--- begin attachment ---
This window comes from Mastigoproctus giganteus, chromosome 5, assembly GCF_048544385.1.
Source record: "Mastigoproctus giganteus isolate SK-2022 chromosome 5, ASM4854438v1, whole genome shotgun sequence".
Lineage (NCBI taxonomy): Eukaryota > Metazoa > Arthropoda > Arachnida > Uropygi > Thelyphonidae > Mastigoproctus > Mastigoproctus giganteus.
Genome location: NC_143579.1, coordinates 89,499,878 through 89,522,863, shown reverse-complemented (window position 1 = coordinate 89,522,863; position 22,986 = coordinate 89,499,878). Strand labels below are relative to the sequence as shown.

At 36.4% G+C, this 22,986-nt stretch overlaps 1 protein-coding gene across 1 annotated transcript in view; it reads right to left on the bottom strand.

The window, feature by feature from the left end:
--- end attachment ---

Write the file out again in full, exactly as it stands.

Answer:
This window comes from Mastigoproctus giganteus, chromosome 5, assembly GCF_048544385.1.
Source record: "Mastigoproctus giganteus isolate SK-2022 chromosome 5, ASM4854438v1, whole genome shotgun sequence".
Lineage (NCBI taxonomy): Eukaryota > Metazoa > Arthropoda > Arachnida > Uropygi > Thelyphonidae > Mastigoproctus > Mastigoproctus giganteus.
Genome location: NC_143579.1, coordinates 89,499,878 through 89,522,863, shown reverse-complemented (window position 1 = coordinate 89,522,863; position 22,986 = coordinate 89,499,878). Strand labels below are relative to the sequence as shown.

At 36.4% G+C, this 22,986-nt stretch overlaps 1 protein-coding gene across 1 annotated transcript in view; it reads right to left on the bottom strand.

The window, feature by feature from the left end: